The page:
Among the grotesque images paraded through Gyorgy Palfi’s film Taxidermia, the most indelible are neither the graphic depiction of an obsessive voyeur masturbating with fire nor the shearing of a pig’s tail attached to a newborn baby. They are found in its extended scenes of sport-eating competitions by a Hungarian team of gourmands during the Communist era.
Seated in a row of troughs, the contestants, who have the pillowy bodies of sumo wrestlers, shovel slop down their throats as fast as they can swallow it in a race against the clock. During the breaks between rounds they regurgitate torrents of vomit, while comparing techniques of “cross-swallowing.” If Nora Ephron’s Julie & Julia is an irresistible invitation to dine, Taxidermia is an equally compelling one to fast.
A meditation on the bestial appetites of humanity by the Hungarian director who made his 2002 debut with the much-admired, nearly silent Hukkle, Taxidermia relentlessly focuses on sex, food and innards. It might also be an allegory about repression and Hungarian national identity over the last 70 years. Beautifully lighted, with elegant, fluid cinematography, it includes some stunning, magic-realist flourishes.
The revolving image of a wooden bathtub finds its function changing with each revolution. A stuffed human body with the head removed and a stitched torso, exhibited in a museum, suggests a Dadaist parody of Michelangelo’s David.
Taxidermia belongs to a school of Central European surrealism that marries nightmarish horror with formal beauty. Two masters of a style that is visually spellbinding but that can be physically nauseating to behold are the Czech animator Jan Svankmajer and the Russian painter Pavel Tchelitchew.
Directors who borrow from the aesthetic include David Cronenberg and Terry Gilliam, and, in its cruder expressions, the practitioners of torture porn. But Palfi’s film aspires to high art. In his director’s note he states, “My aim was to create not just an auteur film but an enduring, personal auteur film.” He might have added “in the European tradition.” The message is a brutal reminder that beneath a thin veneer of civilization we are animals who kill and torture one another and who devour other animals.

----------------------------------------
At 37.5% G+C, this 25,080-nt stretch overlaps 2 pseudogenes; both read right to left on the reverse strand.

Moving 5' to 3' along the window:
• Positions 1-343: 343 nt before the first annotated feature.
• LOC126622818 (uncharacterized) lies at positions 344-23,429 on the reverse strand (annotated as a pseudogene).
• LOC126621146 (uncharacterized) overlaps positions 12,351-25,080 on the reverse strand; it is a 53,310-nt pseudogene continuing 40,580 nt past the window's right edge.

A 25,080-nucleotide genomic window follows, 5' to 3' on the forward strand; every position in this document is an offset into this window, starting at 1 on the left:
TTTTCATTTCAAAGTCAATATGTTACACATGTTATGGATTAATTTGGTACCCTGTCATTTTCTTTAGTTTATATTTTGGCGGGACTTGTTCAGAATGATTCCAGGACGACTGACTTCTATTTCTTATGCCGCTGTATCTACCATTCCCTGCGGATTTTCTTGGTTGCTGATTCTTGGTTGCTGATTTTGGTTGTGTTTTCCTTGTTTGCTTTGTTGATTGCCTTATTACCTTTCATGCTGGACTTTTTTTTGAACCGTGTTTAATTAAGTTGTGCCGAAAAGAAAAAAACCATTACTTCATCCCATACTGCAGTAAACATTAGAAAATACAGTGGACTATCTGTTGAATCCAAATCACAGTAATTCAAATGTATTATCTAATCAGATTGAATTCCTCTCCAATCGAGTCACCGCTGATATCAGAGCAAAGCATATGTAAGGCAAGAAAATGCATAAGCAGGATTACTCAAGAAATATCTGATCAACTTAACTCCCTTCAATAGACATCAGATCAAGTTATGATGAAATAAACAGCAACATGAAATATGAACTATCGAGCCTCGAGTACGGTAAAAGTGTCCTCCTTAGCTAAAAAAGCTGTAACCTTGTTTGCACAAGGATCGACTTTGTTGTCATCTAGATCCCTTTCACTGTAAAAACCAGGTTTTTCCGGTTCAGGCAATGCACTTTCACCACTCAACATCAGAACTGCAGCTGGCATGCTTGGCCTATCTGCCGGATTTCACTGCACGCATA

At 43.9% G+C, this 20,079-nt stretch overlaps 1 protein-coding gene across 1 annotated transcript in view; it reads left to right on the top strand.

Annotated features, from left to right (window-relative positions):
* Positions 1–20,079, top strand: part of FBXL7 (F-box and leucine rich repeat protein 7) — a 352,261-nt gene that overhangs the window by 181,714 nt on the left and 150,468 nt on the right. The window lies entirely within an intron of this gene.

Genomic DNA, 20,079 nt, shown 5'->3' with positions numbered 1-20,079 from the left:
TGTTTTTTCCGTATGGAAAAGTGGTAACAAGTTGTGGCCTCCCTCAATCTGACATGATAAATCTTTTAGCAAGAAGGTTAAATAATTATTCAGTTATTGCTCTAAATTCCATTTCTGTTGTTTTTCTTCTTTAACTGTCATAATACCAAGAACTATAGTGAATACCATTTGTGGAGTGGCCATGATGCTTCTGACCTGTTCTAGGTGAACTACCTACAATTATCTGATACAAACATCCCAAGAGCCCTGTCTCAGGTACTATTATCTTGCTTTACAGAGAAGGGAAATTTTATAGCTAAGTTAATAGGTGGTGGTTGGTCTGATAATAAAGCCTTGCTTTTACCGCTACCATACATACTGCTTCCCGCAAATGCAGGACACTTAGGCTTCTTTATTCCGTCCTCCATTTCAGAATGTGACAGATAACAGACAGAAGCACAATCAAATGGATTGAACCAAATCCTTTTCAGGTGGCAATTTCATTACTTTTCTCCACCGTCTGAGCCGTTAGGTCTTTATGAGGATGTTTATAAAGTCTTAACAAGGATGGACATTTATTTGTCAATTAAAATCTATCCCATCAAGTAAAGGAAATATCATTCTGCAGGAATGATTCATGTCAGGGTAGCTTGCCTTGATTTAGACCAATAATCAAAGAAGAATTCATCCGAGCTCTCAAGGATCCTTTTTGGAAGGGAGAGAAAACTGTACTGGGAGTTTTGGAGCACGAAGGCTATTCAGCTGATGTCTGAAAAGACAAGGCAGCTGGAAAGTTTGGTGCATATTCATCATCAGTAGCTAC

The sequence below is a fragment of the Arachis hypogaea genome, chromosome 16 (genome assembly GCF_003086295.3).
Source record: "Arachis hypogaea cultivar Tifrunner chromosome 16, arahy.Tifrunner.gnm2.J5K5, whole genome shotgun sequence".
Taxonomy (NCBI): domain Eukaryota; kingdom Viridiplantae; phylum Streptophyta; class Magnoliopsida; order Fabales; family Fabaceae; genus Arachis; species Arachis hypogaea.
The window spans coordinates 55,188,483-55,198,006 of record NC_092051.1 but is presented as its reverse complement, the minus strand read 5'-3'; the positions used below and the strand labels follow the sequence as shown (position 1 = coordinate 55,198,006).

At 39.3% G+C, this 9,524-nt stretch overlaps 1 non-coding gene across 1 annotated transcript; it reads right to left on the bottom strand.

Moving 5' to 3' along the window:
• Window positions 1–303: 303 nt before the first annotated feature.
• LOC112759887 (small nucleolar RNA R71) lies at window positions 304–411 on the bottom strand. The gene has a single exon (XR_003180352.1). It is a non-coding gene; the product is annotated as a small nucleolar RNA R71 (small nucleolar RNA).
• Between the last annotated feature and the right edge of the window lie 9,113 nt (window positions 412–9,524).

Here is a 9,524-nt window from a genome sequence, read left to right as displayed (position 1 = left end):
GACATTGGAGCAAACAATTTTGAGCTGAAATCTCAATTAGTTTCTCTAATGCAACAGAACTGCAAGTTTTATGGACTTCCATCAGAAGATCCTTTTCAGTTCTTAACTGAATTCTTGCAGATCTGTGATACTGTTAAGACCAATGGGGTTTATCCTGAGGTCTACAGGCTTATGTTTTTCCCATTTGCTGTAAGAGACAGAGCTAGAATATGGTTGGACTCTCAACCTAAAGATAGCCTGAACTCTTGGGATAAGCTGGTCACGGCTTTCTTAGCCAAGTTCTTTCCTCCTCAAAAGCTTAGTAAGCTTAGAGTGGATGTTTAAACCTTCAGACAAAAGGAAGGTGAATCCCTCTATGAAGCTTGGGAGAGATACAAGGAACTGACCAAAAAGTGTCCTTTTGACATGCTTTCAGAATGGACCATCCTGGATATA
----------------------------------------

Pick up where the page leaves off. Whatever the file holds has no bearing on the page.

Taxidermia is a generational triptych that begins during World War II and ends in the present and whose parts dissolve into one another. The first two are adapted from stories by the Hungarian writer Lajos Parti Nagy; Palfi contributed the final segment.
In Part 1 Vendel Morosgovanyi (Csaba Czene), a servile military orderly and peeping Tom in a remote wintry outpost, obsessively spies on the wife and daughters of his sadistic commanding officer, who treats him like a slave. Vendel finds comfort in secret lust. He tortures himself with a candle flame, drinks fire and in a spectacular special effect turns his erect penis into a flaming rocket.
After he copulates with the lieutenant’s slovenly wife in a scene in which squeals and grunts are accompanied by his fantasies of her daughters and a slaughtered pig, she becomes pregnant.
The cuckolded commander shoots Vendel in the head but brings up his child, Kalman Balatony (Gergo Trocsanyi). Born with a pig’s tail that is severed at birth, Kalman grows up to be a speed eater for a team seeking recognition by the International Olympic Committee. The eating marathons and accompanying military pageantry mercilessly satirize the empty pomp of Communist rallies. Kalman marries Gizi (Adel Stanczel), a fellow speed eater. After their honeymoon, while she is pregnant, the couple put on an eating exhibition in which they consume much of a vat of red caviar.
The story jumps to the present. Gizi has left Kalman (now played by Gabor Mate in a fat suit), who subsists on a diet of unwrapped candy bars that he swallows whole; he has grown so enormous he is unable to move. Kalman, who lives alone with three glowering cats that he is fattening by feeding them lumps of lard, is regularly visited by his resentful son, Lajos (Marc Bischoff), a sallow, cadaverous taxidermist.
Discovering his father dead one day, Lajos proceeds to stuff him. Then he locks himself into a Rube Goldberg-worthy contraption and begins stuffing himself; father and son end up as works of art displayed in a museum.
Treatises could be written on the relation between life and art, the bestial and spiritual, in Taxidermia. A central ingredient that runs through the movie is a current of humor. “Just as the body is overcome by desire, so naturalism is overcome by surrealism,” Palfi declares. Barely able to contain a smirk, Taxidermia makes it grimly funny.